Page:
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Imported Disease Screening Prior to Chemotherapy and Bone Marrow Transplantation for Oncohematological Malignancies

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  • 1 Infectious Disease Department, Vall d'Hebron University Hospital, PROSICS Barcelona, Universitat Autònoma de Barcelona, Barcelona, Spain.
  • | 2 Hematological Department, Vall d'Hebron University Hospital, Universitat Autònoma de Barcelona, Barcelona, Spain.
  • | 3 Microbiology Department, Vall d'Hebron University Hospital, PROSICS Barcelona, Universitat Autònoma de Barcelona, Barcelona, Spain.
  • | 4 Medical Oncology Department, Vall d'Hebron University Hospital, Universitat Autònoma de Barcelona, Barcelona, Spain.

Abstract

Reactivation of latent imported infections has been periodically reported in migrant patients undergoing immunosuppression. We performed a prospective study at Vall d'Hebron University Hospital (Barcelona, Spain). Migrant patients over 16 years with the diagnosis of any oncohematologic disease were included. Patients were tested for soil-transmitted helminths, hepatitis virus, and human immunodeficiency virus, Treponema pallidum, human T-cell lymphotropic virus, latent tuberculosis infection, Toxoplasma spp., Plasmodium infection, Schistosoma spp., Trypanosoma cruzi infection, Leishmania spp., and dimorphic fungi. Patients were treated and followed for 1 year to assess reactivation. A total of 42 patients were included in this study. Median age was 39 (31–51) years. Twenty-five (59.5%) patients were women. More than half of the patients were of Latin American origin. Sixteen patients (38.1%) underwent hematopoietic stem cell transplantation. Of the patients, 71.4% had at least one imported infection. Patients with at least one positive result in the screening did not show any statistically significant association with the studied variables. We did not find any reactivation of the treated latent infections. After specific treatment we did not observe any reactivation. Screening of latent imported infections previous to an immunosuppressive treatment is easy to perform and it may be lifesaving.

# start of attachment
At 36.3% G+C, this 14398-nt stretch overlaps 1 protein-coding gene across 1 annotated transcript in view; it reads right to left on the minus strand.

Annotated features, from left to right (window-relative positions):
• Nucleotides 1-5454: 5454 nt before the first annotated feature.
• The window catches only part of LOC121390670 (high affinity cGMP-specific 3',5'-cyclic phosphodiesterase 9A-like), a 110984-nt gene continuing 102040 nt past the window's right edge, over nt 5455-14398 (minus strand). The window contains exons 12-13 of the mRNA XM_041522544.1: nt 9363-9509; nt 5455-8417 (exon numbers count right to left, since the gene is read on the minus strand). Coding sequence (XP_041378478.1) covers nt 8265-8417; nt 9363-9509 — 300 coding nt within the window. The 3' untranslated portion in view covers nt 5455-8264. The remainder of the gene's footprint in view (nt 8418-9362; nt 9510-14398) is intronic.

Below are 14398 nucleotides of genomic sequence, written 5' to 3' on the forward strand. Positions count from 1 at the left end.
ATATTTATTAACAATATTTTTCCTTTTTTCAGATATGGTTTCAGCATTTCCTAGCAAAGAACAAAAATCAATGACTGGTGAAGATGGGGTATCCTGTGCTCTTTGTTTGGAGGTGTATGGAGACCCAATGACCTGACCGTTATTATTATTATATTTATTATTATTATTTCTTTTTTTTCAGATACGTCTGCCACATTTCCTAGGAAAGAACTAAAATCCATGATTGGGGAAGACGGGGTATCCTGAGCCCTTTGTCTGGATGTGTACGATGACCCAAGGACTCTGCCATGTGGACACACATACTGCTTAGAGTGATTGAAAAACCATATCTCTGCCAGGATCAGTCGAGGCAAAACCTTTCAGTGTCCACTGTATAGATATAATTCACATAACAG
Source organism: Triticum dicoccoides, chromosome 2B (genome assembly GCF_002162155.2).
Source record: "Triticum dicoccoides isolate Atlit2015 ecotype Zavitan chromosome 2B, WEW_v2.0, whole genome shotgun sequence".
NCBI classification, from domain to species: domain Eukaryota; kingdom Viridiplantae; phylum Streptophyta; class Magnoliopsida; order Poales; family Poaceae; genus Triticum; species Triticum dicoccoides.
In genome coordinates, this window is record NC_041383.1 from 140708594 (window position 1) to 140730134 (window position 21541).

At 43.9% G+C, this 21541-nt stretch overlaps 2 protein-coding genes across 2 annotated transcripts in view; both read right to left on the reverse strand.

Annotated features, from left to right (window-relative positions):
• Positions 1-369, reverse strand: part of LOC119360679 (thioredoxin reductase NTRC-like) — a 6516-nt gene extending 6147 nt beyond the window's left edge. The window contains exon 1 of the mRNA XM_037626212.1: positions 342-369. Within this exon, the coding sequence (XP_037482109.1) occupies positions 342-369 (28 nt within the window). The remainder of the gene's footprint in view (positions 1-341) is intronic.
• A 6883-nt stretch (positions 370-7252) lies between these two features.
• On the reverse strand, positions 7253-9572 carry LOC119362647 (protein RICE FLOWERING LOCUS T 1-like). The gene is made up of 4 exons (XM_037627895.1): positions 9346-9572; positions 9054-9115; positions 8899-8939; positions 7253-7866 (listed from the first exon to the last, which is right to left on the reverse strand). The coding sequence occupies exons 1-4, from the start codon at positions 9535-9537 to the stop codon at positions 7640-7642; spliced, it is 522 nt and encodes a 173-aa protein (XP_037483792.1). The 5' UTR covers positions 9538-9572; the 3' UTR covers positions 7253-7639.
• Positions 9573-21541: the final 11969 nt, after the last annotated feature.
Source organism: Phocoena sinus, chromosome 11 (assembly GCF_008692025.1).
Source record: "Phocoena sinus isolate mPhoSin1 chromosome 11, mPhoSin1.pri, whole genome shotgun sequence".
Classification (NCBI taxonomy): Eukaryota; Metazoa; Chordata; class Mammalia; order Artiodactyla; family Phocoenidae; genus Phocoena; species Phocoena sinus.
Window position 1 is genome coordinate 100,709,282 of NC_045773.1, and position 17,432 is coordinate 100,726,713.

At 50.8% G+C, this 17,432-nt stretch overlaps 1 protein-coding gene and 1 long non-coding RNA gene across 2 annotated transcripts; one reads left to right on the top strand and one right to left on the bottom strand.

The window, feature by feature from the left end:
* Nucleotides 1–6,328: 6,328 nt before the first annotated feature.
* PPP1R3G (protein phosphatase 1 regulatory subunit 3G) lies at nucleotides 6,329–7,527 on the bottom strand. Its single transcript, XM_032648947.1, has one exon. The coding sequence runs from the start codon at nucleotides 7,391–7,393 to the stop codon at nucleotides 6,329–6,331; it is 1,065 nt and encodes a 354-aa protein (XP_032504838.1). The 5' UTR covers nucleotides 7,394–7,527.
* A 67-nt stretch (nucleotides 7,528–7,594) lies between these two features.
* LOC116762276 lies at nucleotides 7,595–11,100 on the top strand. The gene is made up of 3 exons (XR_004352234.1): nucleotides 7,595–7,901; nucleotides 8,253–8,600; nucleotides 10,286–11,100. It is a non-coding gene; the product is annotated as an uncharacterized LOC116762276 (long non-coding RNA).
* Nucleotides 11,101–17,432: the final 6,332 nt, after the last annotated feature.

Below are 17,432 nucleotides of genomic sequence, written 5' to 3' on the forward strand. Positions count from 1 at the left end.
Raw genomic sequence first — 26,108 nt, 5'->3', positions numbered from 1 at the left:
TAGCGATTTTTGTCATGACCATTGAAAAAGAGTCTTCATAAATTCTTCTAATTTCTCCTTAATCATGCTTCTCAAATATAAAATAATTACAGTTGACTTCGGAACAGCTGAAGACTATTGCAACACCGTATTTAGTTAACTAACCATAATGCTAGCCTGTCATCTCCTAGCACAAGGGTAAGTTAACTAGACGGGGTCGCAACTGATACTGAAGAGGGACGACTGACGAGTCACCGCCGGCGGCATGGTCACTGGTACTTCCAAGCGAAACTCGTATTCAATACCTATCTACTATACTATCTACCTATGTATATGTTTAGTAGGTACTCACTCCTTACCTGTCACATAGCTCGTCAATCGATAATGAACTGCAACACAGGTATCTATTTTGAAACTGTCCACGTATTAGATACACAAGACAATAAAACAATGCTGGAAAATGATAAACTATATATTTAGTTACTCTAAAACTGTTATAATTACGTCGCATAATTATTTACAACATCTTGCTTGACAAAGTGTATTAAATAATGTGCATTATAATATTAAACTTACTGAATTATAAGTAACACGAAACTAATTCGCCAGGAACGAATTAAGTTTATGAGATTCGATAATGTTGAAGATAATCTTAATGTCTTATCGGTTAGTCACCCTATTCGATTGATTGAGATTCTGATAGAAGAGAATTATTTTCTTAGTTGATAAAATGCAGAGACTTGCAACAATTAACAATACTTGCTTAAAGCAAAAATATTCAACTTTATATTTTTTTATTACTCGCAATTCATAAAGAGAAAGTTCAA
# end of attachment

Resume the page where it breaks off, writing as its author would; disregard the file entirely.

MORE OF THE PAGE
Author Notes

* Address correspondence to Adrián Sánchez-Montalvá, Departamento de Enfermedades Infecciosas, Hospital Universitario Vall d'Hebron, Passeig Vall d'Hebron, 119–129, Edificio General, 6ª planta, CP 08035, Barcelona, Spain. E-mail: adsanche@vhebron.net

Authors' addresses: Adrián Sánchez-Montalvá, Fernando Salvador, Isabel Ruiz-Camps, and Israel Molina, Infectious Disease Department, Vall d'Hebron University Hospital, PROSICS Barcelona, Universitat Autònoma de Barcelona, Barcelona, Spain, E-mails: adsanche@vhebron.net, fmsalvad@vhebron.net, iruiz@vhebron.net, and imolina@vhebron.net. Pere Barba and David Valcárcel, Hematological Department, Vall d'Hebron University Hospital, Universitat Autònoma de Barcelona, Barcelona, Spain, E-mails: pebarba@vhebron.net and dvalcarcel@vhebron.net. Elena Sulleiro, Microbiology Department, Vall d'Hebron University Hospital, PROSICS Barcelona, Universitat Autònoma de Barcelona, Barcelona, Spain, E-mail: esulleir@vhebron.net. Enrique Sanz-García, Medical Oncology Department, Vall d'Hebron University Hospital, Universitat Autònoma de Barcelona, Barcelona, Spain, E-mail: esanz@vhebron.net.

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